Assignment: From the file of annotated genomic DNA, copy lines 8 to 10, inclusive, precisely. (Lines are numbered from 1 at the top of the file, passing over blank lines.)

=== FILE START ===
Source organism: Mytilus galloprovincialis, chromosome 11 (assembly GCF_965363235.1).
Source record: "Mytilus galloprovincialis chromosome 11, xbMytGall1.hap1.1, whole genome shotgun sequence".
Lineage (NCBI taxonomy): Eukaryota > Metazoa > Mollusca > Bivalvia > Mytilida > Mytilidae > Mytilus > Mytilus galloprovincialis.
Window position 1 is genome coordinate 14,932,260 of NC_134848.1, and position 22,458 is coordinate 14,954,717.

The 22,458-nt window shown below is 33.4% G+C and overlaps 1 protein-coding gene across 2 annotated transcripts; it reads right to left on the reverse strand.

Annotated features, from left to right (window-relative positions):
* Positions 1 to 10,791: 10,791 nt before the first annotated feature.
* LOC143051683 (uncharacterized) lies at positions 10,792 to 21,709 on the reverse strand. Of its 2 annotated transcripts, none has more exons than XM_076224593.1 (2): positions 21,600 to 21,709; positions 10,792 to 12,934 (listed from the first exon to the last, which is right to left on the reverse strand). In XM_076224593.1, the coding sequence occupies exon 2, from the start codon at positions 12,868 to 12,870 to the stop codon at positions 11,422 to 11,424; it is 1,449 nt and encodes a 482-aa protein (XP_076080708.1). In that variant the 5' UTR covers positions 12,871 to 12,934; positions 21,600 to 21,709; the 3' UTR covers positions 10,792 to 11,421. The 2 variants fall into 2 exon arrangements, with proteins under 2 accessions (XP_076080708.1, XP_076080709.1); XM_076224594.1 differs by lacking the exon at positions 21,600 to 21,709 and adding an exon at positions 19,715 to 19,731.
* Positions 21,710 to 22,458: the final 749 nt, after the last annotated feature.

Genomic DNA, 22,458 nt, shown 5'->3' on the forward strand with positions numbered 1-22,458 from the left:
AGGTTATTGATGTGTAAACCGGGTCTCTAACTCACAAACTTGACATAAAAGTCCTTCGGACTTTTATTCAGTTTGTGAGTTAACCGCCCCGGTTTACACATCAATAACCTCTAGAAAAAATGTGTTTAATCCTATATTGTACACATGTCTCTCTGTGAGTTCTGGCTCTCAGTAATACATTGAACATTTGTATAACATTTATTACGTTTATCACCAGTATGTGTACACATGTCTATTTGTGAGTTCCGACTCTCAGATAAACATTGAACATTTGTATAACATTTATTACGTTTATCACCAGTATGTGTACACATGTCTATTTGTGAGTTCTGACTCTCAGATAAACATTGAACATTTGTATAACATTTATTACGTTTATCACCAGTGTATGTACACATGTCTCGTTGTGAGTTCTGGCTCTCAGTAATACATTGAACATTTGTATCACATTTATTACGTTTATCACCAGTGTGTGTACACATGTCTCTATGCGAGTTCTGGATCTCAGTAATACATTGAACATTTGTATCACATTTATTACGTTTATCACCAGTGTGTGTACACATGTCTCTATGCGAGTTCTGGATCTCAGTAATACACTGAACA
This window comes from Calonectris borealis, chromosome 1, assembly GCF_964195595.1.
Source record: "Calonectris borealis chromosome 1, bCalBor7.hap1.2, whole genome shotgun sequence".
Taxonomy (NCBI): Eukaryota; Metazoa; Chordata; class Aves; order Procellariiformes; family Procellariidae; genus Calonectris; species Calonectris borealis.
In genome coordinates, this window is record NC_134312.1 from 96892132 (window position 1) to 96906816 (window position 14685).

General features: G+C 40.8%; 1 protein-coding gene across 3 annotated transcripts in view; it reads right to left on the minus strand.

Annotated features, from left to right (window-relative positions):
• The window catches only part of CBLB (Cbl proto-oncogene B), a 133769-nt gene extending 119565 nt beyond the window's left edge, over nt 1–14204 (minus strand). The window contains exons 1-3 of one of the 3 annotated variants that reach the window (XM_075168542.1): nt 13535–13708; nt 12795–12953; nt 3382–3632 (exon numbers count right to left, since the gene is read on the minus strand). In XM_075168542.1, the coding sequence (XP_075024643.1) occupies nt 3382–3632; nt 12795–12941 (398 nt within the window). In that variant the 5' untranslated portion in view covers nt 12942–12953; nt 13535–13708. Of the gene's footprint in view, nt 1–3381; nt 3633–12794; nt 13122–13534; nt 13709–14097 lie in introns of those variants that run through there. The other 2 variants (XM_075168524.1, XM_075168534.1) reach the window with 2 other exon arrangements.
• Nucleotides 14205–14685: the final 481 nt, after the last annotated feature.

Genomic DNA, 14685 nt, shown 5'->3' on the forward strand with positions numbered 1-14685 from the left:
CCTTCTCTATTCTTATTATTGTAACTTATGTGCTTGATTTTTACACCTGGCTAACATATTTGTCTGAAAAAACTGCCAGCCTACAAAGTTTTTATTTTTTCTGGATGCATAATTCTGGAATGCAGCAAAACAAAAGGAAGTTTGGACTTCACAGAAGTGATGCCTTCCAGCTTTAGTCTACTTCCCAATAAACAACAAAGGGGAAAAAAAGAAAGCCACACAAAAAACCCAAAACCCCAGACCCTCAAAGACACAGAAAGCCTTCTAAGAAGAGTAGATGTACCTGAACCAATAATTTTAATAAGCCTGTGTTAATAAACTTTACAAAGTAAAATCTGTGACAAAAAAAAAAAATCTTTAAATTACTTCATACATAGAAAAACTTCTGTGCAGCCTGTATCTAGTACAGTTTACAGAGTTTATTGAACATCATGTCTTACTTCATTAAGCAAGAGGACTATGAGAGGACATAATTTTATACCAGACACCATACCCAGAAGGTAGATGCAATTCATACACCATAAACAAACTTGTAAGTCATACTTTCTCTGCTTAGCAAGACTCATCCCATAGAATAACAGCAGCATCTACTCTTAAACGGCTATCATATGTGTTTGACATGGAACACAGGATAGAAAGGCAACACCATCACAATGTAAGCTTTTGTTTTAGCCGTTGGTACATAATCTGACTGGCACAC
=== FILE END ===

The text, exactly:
* LOC143051683 (uncharacterized) lies at positions 10,792 to 21,709 on the reverse strand. Of its 2 annotated transcripts, none has more exons than XM_076224593.1 (2): positions 21,600 to 21,709; positions 10,792 to 12,934 (listed from the first exon to the last, which is right to left on the reverse strand). In XM_076224593.1, the coding sequence occupies exon 2, from the start codon at positions 12,868 to 12,870 to the stop codon at positions 11,422 to 11,424; it is 1,449 nt and encodes a 482-aa protein (XP_076080708.1). In that variant the 5' UTR covers positions 12,871 to 12,934; positions 21,600 to 21,709; the 3' UTR covers positions 10,792 to 11,421. The 2 variants fall into 2 exon arrangements, with proteins under 2 accessions (XP_076080708.1, XP_076080709.1); XM_076224594.1 differs by lacking the exon at positions 21,600 to 21,709 and adding an exon at positions 19,715 to 19,731.
* Positions 21,710 to 22,458: the final 749 nt, after the last annotated feature.

Genomic DNA, 22,458 nt, shown 5'->3' on the forward strand with positions numbered 1-22,458 from the left: